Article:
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A customer reads a book on the iPad tablet computer at an Apple store in central in Barcelona, Spain, Friday, May 28, 2010. (Manu Fernandez/AP)
A customer reads a book on the iPad tablet computer at an Apple store in central in Barcelona, Spain, Friday, May 28, 2010. (Manu Fernandez/AP)

Tablets spark signs of life in ad revenue for professional journals Add to ...

Tablets are starting to transform the dusty business of scientific and medical journals, boosting renewal rates and advertising revenues while giving publishers valuable new data on which articles and advertisements are being read.

Nancy McKinstry, chief executive of Wolters Kluwer, said the Dutch publisher was shifting development spending to mobile applications and analytics, having seen big increases in usage in the six months since it launched its first tablet applications.

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“Surveys suggest that 40 per cent of the print product is read, but with iPad apps we know for a fact that 65 per cent of the product is read,” Ms. McKinstry said. “The more customers use the product, the more they renew,” she added.

Tablet apps have “become an integral part of our product offering and a real driver [of revenues],” said Michael Hansen, chief executive of Elsevier Health Sciences, part of Reed Elsevier.

Applications using video, audio and animations are also boosting advertising revenues, which account for about 30 per cent of Wolters Kluwer’s journal revenues.

The company is seeing users spending between 10 and 45 seconds watching video ads – “the equivalent of a 30-second [TV] ad,” Ms. McKinstry said.

Pharmaceutical ad spending is down 16 per cent year on year, she said, but Wolters Kluwer was faring better than rivals. “I think it’s a way to potentially rejuvenate the ad model in pharma,” she said.

Professionals’ tablet usage has prompted more sweeping change in some business-to-business publishing categories than in consumer-facing media.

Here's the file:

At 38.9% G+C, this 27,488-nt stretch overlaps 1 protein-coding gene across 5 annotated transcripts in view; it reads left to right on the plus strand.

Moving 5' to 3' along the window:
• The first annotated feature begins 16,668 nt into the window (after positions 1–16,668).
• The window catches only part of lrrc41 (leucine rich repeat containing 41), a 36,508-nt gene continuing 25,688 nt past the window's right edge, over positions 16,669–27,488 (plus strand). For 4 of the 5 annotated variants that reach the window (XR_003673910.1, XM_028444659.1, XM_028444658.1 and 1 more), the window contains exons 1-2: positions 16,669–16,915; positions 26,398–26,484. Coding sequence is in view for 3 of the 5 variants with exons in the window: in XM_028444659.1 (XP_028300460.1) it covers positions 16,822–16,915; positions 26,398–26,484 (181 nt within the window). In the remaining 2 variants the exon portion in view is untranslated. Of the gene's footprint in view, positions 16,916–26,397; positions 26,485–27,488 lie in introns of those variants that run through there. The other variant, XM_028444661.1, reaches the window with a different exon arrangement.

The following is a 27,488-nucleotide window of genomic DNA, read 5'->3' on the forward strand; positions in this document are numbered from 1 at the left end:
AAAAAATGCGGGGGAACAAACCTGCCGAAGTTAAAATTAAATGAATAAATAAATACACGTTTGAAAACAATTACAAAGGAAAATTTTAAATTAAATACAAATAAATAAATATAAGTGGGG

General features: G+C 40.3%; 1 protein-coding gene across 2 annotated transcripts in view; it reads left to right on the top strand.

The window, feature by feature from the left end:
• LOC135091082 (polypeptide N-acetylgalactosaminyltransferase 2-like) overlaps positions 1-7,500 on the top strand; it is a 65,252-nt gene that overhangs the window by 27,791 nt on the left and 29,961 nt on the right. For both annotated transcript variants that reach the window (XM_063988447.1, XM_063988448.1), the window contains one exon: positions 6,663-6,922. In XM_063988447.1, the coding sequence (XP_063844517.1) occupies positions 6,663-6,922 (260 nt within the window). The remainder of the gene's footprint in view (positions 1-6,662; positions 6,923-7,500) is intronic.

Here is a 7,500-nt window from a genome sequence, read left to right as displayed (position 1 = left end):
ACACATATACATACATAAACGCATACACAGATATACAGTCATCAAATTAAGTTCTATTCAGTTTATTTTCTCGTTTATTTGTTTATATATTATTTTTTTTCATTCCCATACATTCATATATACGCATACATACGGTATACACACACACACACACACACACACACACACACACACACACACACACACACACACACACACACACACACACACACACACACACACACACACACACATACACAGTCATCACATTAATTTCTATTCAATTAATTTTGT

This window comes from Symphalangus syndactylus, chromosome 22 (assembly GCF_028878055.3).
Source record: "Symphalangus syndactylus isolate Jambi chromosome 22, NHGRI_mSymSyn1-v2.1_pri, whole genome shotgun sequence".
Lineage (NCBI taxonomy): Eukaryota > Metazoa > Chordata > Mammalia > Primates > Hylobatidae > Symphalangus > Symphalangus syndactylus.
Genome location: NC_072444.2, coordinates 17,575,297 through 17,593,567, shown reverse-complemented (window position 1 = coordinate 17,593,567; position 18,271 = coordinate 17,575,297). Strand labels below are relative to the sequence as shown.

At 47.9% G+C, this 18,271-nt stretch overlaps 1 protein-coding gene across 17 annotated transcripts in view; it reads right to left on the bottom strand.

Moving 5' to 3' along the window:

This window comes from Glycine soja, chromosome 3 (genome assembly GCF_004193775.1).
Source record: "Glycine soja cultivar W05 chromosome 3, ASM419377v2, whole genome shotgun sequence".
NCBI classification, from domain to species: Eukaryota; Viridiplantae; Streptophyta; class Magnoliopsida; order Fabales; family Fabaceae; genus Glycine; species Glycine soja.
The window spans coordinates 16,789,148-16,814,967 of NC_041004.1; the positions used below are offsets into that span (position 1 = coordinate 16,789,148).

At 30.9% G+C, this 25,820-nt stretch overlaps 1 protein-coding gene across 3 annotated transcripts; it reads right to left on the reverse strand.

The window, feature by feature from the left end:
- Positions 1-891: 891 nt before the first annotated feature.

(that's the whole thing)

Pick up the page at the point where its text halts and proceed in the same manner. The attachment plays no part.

Karen Abramson, chief executive of Wolters Kluwer’s medical research business, cited Manhattan Research data showing that 62 per cent of U.S. clinicians own a tablet and 89 per cent use a tablet or smartphone between patient consultations.

Reed Elsevier, which claims about 15 per cent of the scientific, technical and medical publishing applications in Apple’s App store, has seen mobile users access video three times as much as PC users.

“It reinforces the business model in the sense that if you can show usage, you clearly have a much better basis for your subscription renewals,” Mr. Hansen said, adding that usage of the apps on Apple devices is outstripping other platforms by at least 10 to one.

Publishers said they still saw a future for print journals, typically provided free with membership subscriptions to medical societies.

“We still have a lot of customers who want the print product,” Ms. McKinstry said, but Ms. Abramson added that she knew of two large societies that were debating whether to stop giving out print journals in the next two years.

At a recent trade show, the crush of plastic surgeons wanting to see a new application caused Wolters Kluwer’s booth to collapse, Ms. McKinstry said: “Nothing’s happened in this space in 100 years that’s this exciting.”

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